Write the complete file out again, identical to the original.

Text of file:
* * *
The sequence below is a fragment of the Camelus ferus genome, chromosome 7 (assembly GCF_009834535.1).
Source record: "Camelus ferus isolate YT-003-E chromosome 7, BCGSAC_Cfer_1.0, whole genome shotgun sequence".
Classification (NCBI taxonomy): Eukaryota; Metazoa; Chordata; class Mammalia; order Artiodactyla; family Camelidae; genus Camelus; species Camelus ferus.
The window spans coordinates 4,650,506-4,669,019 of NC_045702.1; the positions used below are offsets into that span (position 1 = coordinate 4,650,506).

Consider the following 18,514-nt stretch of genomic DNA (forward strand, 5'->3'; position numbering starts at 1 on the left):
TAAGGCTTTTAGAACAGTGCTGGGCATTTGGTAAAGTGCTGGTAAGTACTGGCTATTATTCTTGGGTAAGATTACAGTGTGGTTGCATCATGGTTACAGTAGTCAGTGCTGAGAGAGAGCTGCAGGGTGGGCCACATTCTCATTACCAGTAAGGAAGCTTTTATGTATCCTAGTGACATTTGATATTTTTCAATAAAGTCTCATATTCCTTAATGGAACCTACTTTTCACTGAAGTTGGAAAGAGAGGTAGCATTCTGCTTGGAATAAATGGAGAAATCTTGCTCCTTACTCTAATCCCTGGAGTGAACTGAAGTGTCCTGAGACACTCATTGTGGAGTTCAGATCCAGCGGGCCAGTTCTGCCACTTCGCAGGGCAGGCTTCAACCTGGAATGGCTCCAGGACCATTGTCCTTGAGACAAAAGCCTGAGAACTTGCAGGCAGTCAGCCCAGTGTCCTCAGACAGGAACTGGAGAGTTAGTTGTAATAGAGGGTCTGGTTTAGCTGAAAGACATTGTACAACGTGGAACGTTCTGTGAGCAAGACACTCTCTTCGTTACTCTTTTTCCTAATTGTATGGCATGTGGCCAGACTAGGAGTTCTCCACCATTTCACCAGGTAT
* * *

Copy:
The sequence below is a fragment of the Camelus ferus genome, chromosome 7 (assembly GCF_009834535.1).
Source record: "Camelus ferus isolate YT-003-E chromosome 7, BCGSAC_Cfer_1.0, whole genome shotgun sequence".
Classification (NCBI taxonomy): Eukaryota; Metazoa; Chordata; class Mammalia; order Artiodactyla; family Camelidae; genus Camelus; species Camelus ferus.
The window spans coordinates 4,650,506-4,669,019 of NC_045702.1; the positions used below are offsets into that span (position 1 = coordinate 4,650,506).

Consider the following 18,514-nt stretch of genomic DNA (forward strand, 5'->3'; position numbering starts at 1 on the left):
TAAGGCTTTTAGAACAGTGCTGGGCATTTGGTAAAGTGCTGGTAAGTACTGGCTATTATTCTTGGGTAAGATTACAGTGTGGTTGCATCATGGTTACAGTAGTCAGTGCTGAGAGAGAGCTGCAGGGTGGGCCACATTCTCATTACCAGTAAGGAAGCTTTTATGTATCCTAGTGACATTTGATATTTTTCAATAAAGTCTCATATTCCTTAATGGAACCTACTTTTCACTGAAGTTGGAAAGAGAGGTAGCATTCTGCTTGGAATAAATGGAGAAATCTTGCTCCTTACTCTAATCCCTGGAGTGAACTGAAGTGTCCTGAGACACTCATTGTGGAGTTCAGATCCAGCGGGCCAGTTCTGCCACTTCGCAGGGCAGGCTTCAACCTGGAATGGCTCCAGGACCATTGTCCTTGAGACAAAAGCCTGAGAACTTGCAGGCAGTCAGCCCAGTGTCCTCAGACAGGAACTGGAGAGTTAGTTGTAATAGAGGGTCTGGTTTAGCTGAAAGACATTGTACAACGTGGAACGTTCTGTGAGCAAGACACTCTCTTCGTTACTCTTTTTCCTAATTGTATGGCATGTGGCCAGACTAGGAGTTCTCCACCATTTCACCAGGTAT